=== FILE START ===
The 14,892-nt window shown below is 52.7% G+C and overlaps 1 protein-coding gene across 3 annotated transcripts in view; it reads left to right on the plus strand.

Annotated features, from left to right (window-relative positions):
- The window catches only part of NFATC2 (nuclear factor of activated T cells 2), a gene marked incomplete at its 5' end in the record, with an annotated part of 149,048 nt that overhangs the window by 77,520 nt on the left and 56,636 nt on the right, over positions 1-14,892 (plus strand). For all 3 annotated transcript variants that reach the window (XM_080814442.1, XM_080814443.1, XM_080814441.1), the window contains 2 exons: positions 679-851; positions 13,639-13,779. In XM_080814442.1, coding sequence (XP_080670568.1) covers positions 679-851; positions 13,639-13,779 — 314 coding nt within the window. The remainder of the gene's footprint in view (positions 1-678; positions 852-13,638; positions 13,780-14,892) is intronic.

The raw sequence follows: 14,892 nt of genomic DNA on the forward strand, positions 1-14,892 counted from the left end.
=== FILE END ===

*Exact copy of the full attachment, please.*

The 14,892-nt window shown below is 52.7% G+C and overlaps 1 protein-coding gene across 3 annotated transcripts in view; it reads left to right on the plus strand.

Annotated features, from left to right (window-relative positions):
- The window catches only part of NFATC2 (nuclear factor of activated T cells 2), a gene marked incomplete at its 5' end in the record, with an annotated part of 149,048 nt that overhangs the window by 77,520 nt on the left and 56,636 nt on the right, over positions 1-14,892 (plus strand). For all 3 annotated transcript variants that reach the window (XM_080814442.1, XM_080814443.1, XM_080814441.1), the window contains 2 exons: positions 679-851; positions 13,639-13,779. In XM_080814442.1, coding sequence (XP_080670568.1) covers positions 679-851; positions 13,639-13,779 — 314 coding nt within the window. The remainder of the gene's footprint in view (positions 1-678; positions 852-13,638; positions 13,780-14,892) is intronic.

The raw sequence follows: 14,892 nt of genomic DNA on the forward strand, positions 1-14,892 counted from the left end.